To over-generalize, war bloggers’ views of the Iraq War differ from that of experts on the region in several ways.
Reporting the war as good guys — our allies — fighting bad guys (al Qaeda). But, like al Qaeda in Iraq, Shiite Arab and Sunni Arab militias have also done terrible things to civilians — murder, rape, ethnic cleanings (all those incidents reported daily at Juan Cole’s Informed Comment). It paints a false picture to whitewash the militia in order to make al Qaeda look like the bad guys.
Ignoring or minimizing the economic depression the war has imposed on Iraq, and the hardships causes by deterioration of basic services: sewage, clean water, electricity, health care.
Ignoring or minimizing the refugee crisis and the effects of the emigration of so many of Iraq’s professional class.
Repeating scraps of good news, often false (e.g., the “refugees are streaming home” rumor — not in large numbers, fewer willingly).
Ignoring the fracturing of Iraq, reporting only about the “Iraq Army” or “Iraq Police”, as if this was Iowa — ignoring the often-vital context of sectarian/ethnic identity.
Ignoring the relentless weakening role of the central government in Iraq, and its replacement by local structures (a corollary of the #5).
Worst of all, they provide analysis of the war looking only at the plus side of the ledger. This is the fast road to disaster, ignoring the cost in money and blood, damage to America’s strategic position (e.g., rise of Iran’s influence in the Middle East) — even a broad evaluation of the war in terms of the official goals and benchmarks.
Please share your comments by posting below (brief and relevant, please), or email me at fabmaximus at hotmail dot com (note the spam-protected spelling).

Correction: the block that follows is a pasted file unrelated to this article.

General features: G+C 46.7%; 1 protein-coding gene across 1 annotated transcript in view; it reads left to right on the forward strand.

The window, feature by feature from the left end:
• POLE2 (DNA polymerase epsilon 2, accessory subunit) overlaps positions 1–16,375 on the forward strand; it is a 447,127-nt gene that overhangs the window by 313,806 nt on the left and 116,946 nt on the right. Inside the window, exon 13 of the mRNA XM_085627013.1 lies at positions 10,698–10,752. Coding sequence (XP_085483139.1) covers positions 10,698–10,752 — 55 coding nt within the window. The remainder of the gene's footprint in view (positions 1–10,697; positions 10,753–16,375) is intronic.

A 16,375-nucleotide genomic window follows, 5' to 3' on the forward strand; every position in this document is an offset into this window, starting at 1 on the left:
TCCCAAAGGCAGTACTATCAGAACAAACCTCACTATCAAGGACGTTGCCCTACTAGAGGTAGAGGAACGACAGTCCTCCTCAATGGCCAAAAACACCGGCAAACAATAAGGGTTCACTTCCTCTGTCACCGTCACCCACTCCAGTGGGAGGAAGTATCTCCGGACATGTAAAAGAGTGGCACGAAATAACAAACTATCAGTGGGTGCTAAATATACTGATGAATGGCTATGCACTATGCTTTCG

For more information about the different reports we see about the Iraq War
- Three blind men examine the Iraq Elephant (6 February 2008)
- The oddity of reports about the Iraq War (13 March 2008) — Some theories why after 5 years we still debate basic things about the Iraq War.
- War porn (25 March 2008) – Discussing the strengths and weaknesses of the war-bloggers’ reporting in Iraq.
- More views of the events at Basra (2) — bloggers and war-bloggers (28 March 2008) – Contrast the war bloggers’ reports with those of some experts.
- A rebuttal to “War Porn” (it takes 2 sides to have a discussion)(29 March 2008) — Someone writes a defense of the war bloggers, and my reply.
- A look at the writings of “war blogger” Michael J. Totten (31 March 2008) – extracts of his posts from 2003 – 2005.
- An email discussion with Michael Totten (31 March 2008)
- Evidence of the war bloggers’ growing influence (2 April 2008)
- Basra, a test case: war blogger’s vs. experts (2 April 2008)
- Experts’ views about the recent fighting in Basra (2 April 2008)
- Sources of the Instapundit’s knowledge — analysis or cartoons? (3 April 2008)
- Some comments by Bill Roggio, Editor of the Long War Journal (3 April 2008)
- Two views of Fallujah – which tells us more about the future? (23 April 2008)
- Who was right about Basra — experts or war bloggers? (25 April 2008)
- Scoring Basra: War bloggers 2, area experts 1 (14 May 2008)
For more information see…